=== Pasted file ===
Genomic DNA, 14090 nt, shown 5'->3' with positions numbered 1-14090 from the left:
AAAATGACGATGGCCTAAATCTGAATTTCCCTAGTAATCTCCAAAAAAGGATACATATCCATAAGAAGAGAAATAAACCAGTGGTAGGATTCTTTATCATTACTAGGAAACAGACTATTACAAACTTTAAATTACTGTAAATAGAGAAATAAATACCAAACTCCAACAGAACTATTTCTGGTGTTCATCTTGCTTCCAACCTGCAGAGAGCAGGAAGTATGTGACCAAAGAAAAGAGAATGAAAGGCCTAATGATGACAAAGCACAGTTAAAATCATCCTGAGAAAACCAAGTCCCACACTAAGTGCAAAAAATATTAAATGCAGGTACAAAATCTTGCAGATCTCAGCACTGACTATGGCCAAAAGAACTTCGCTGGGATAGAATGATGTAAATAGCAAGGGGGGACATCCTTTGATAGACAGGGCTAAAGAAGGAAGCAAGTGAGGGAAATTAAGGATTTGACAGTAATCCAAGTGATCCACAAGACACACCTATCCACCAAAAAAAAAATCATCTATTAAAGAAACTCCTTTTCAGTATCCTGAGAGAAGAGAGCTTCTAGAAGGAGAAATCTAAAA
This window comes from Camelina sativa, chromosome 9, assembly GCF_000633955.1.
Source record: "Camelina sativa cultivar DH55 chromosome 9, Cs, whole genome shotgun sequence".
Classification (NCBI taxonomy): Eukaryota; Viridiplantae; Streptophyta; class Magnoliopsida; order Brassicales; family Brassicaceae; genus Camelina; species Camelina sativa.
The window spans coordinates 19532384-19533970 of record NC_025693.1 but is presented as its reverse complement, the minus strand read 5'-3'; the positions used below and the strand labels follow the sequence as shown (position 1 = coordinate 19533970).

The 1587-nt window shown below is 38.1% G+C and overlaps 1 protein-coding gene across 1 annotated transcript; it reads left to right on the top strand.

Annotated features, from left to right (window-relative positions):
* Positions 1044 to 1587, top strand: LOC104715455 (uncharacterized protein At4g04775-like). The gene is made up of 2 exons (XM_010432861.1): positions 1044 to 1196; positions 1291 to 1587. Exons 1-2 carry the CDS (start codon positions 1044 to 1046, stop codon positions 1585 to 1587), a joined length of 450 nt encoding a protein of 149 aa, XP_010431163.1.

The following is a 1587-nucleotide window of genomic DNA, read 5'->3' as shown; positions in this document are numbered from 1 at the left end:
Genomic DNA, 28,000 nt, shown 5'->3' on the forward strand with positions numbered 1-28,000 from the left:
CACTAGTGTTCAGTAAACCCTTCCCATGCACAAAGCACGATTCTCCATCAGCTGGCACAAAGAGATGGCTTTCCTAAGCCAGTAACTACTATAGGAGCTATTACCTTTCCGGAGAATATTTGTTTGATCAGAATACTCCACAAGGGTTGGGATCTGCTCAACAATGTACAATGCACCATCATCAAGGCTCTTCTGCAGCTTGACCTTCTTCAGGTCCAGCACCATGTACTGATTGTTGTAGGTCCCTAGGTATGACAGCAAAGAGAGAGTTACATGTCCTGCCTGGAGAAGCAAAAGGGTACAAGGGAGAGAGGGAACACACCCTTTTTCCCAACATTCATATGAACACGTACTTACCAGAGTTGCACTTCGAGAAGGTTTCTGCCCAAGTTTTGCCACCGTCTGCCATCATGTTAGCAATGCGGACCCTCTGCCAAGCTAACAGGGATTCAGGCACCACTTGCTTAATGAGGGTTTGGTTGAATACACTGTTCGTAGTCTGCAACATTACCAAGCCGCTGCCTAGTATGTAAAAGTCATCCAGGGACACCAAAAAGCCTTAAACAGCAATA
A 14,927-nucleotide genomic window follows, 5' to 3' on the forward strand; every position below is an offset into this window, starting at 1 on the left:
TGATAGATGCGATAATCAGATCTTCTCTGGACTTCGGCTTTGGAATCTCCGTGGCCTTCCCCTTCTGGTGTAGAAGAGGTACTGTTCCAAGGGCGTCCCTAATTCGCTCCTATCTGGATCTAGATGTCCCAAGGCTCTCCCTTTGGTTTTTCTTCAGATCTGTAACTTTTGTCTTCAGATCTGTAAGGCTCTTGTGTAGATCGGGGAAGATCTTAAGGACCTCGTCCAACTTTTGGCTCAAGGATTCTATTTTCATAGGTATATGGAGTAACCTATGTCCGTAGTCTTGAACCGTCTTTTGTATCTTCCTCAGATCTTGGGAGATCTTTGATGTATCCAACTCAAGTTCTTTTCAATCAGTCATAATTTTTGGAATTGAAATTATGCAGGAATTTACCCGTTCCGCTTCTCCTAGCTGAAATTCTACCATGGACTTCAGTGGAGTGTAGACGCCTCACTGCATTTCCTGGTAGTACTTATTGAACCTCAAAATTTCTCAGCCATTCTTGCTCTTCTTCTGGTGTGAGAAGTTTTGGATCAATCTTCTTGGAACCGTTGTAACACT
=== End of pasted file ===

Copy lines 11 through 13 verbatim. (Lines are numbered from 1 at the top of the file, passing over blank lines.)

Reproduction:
Genomic DNA, 28,000 nt, shown 5'->3' on the forward strand with positions numbered 1-28,000 from the left:
CACTAGTGTTCAGTAAACCCTTCCCATGCACAAAGCACGATTCTCCATCAGCTGGCACAAAGAGATGGCTTTCCTAAGCCAGTAACTACTATAGGAGCTATTACCTTTCCGGAGAATATTTGTTTGATCAGAATACTCCACAAGGGTTGGGATCTGCTCAACAATGTACAATGCACCATCATCAAGGCTCTTCTGCAGCTTGACCTTCTTCAGGTCCAGCACCATGTACTGATTGTTGTAGGTCCCTAGGTATGACAGCAAAGAGAGAGTTACATGTCCTGCCTGGAGAAGCAAAAGGGTACAAGGGAGAGAGGGAACACACCCTTTTTCCCAACATTCATATGAACACGTACTTACCAGAGTTGCACTTCGAGAAGGTTTCTGCCCAAGTTTTGCCACCGTCTGCCATCATGTTAGCAATGCGGACCCTCTGCCAAGCTAACAGGGATTCAGGCACCACTTGCTTAATGAGGGTTTGGTTGAATACACTGTTCGTAGTCTGCAACATTACCAAGCCGCTGCCTAGTATGTAAAAGTCATCCAGGGACACCAAAAAGCCTTAAACAGCAATA
A 14,927-nucleotide genomic window follows, 5' to 3' on the forward strand; every position below is an offset into this window, starting at 1 on the left: